FAQs—Frequently Asked Questions

Click on any of the questions below to see the answer.

Q. As a site manager, how much control will I have over the running of the cranes anti-collision system? How do I know if the TAC 3000 is bypassed?

A. In the base of every monitor screen in the drivers cab there is a space for a key which turns the system on or puts it into bypass mode. If the site manager does not wish the system to be bypassed, then he can turn it on and remove the key. Subsequently, if anyone tries to tamper with the systems power or individual components, then it will detect this on its self-diagnostic test and go into error mode. The TAC 3000 will shut the crane down, its strobe will come on to warn site staff that it is not working and other drivers will be told by their LCD monitors that the crane is not functioning. To start the system up, simply insert the key and turn it again.

Q. Can the TAC 3000 be fitted to any make/model of tower crane?

A. Yes, the TAC 300 is suited to both driver operated tower cranes and pedestrian/remote operated tower cranes. Because there is no mechanical interface with the crane itself and because its parameters must be customized for each crane, it can be adapted to the handling characteristics of any crane

Q. How long does it take to fit a TAC 3000?

A. We allow 1 day per crane for installation. Some require less time and others will require up to 1 1/2 day depending on the accuracy of schematic. The TAC 3000 can be pre-installed in an owner’s yard prior to erection and then connected to the crane on site thus saving on downtime.

Q. How long do you need to commission a crane on a site?

A. It varies, for a simple job such as adding anti-collision for 2 cranes, with no zones or boundaries to protect, it may only require 30 minutes to commission and test. For a more complex jobsite with a combination of anti-collision cover, boundary protection and several zones, it will require longer.
It is not necessary for an engineer to climb the crane in order to commission a system. He has the ability to do so wirelessly from a site office or his own vehicle. However, he may choose to climb the crane for ease of communication with the operator.

Q. What sort of operator training is required in order to operate with the system fitted?

A. There is minimal driver training required. While a Systems engineer installs and commissions the TAC 3000 on a jobsite, he will get the operator to operate the crane and demonstrate to him how the system works. The LCD screen which fits in the cab is very user friendly, easily understood and suitable for both native and non-native English speakers.

Q. How many cranes can be protected on a single jobsite with the TAC 3000?

A. You can protect up to 252 cranes on a single site using the TAC 3000.

Q. I have to climb/jack up the cranes on a construction site several times over the course of a project. How difficult is it to alter the settings so that I can maintain anti-collision protection?

A. All site modifications are carried out wirelessly by a TAC 3000 engineer who will visit the site and input the new parameters required. Most changes can be accommodated with minimal downtime. It is not necessary for the engineer to climb any cranes. All cranes on a single site can be updated simultaneously.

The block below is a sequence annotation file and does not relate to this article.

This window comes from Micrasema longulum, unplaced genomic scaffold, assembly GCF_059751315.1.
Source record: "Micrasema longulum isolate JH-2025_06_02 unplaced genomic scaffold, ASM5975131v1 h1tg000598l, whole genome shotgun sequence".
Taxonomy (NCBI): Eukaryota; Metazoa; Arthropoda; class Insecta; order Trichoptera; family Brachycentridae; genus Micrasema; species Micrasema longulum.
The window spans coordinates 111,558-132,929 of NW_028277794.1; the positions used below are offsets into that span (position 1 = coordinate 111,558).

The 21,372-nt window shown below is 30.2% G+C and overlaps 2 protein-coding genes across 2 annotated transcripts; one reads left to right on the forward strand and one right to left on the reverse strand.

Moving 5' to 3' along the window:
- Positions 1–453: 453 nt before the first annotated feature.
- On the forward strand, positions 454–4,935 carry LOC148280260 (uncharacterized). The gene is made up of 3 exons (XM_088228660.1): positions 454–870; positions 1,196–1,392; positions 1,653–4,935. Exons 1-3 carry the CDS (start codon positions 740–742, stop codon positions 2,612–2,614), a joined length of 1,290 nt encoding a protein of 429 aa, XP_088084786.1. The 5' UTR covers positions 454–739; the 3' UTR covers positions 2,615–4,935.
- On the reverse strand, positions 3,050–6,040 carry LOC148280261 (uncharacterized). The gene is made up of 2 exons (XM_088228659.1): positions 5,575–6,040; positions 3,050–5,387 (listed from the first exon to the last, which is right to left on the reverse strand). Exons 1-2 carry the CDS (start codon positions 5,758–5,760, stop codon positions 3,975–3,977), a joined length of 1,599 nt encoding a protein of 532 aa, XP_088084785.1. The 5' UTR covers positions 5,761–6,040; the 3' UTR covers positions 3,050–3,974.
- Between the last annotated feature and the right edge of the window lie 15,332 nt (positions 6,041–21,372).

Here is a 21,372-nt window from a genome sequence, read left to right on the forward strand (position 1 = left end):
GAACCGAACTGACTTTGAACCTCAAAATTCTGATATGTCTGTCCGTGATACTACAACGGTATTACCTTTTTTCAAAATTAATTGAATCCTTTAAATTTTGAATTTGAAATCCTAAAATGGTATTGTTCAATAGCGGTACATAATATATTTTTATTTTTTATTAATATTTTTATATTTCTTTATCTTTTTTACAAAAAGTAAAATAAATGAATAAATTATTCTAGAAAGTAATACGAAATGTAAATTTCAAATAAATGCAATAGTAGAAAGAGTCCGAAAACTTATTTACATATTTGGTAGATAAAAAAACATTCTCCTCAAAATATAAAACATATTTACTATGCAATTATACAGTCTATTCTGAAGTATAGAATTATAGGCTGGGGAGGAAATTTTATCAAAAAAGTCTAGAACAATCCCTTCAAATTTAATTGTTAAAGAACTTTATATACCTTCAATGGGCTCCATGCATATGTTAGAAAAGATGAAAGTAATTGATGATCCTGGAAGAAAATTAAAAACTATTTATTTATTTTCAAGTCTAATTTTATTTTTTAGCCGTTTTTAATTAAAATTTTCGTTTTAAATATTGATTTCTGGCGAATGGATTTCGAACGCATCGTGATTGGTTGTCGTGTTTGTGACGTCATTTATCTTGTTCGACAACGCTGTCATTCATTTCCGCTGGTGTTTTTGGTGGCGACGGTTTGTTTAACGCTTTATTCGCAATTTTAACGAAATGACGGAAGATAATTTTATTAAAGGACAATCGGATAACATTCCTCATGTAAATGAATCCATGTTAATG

Q. If the system on one crane malfunctions, will all the cranes lose their cover?

A. No. It is extremely rare that a system stops working through a fault, however if one system should develop a fault/be somehow damaged, the others will continue to work normally. The crane with the system that is off/faulty will be able to continue operating in bypass mode but will not be covered for anti-collision to other cranes or boundary/zoning protection. A strobe light will show on the base of the crane that it is not covered, and all the other cranes on the system will be alerted through their displays that its TAC system is not functioning.

Q. I want to power down one crane on a site and continue using the remainder, will I be able to do so?

A. Yes. When you power down the crane/bypass the TAC 3000 system, a strobe shows on the base of the cab to alert the site that it is not protected and the LCD screens in the other operator’ cabs inform them that it is not working. The crane that is powered down will not be protected against other cranes which are working in its vicinity. However you will be able to continue with all other cranes on the construction site.

Q. How reliable is the TAC 3000?

A. OptiCrane Inc. believes the TAC 3000 to be the most reliable Tower Crane anti-collision, boundary and zoning protection safety system on the market. Due to the lack of a mechanical interface with the crane, there are fewer moving parts and therefore less potential points of failure.

Q. How does the self-diagnostic test work?

A. The TAC 3000 performs a self-test of all its components every 2 seconds. If any one component is in an error state, then the LCD monitor will inform the driver of that crane and all other cranes that there is a fault. It will also tell you which part is in an error state (i.e. Antennae, etc..)

With the additional TAC View software, you will be able to view the cranes operations in real time in the construction site office and see exactly how they are all functioning.

A black box that records all movements is also available as an option to allow authorized personnel to consult about any incidents on site.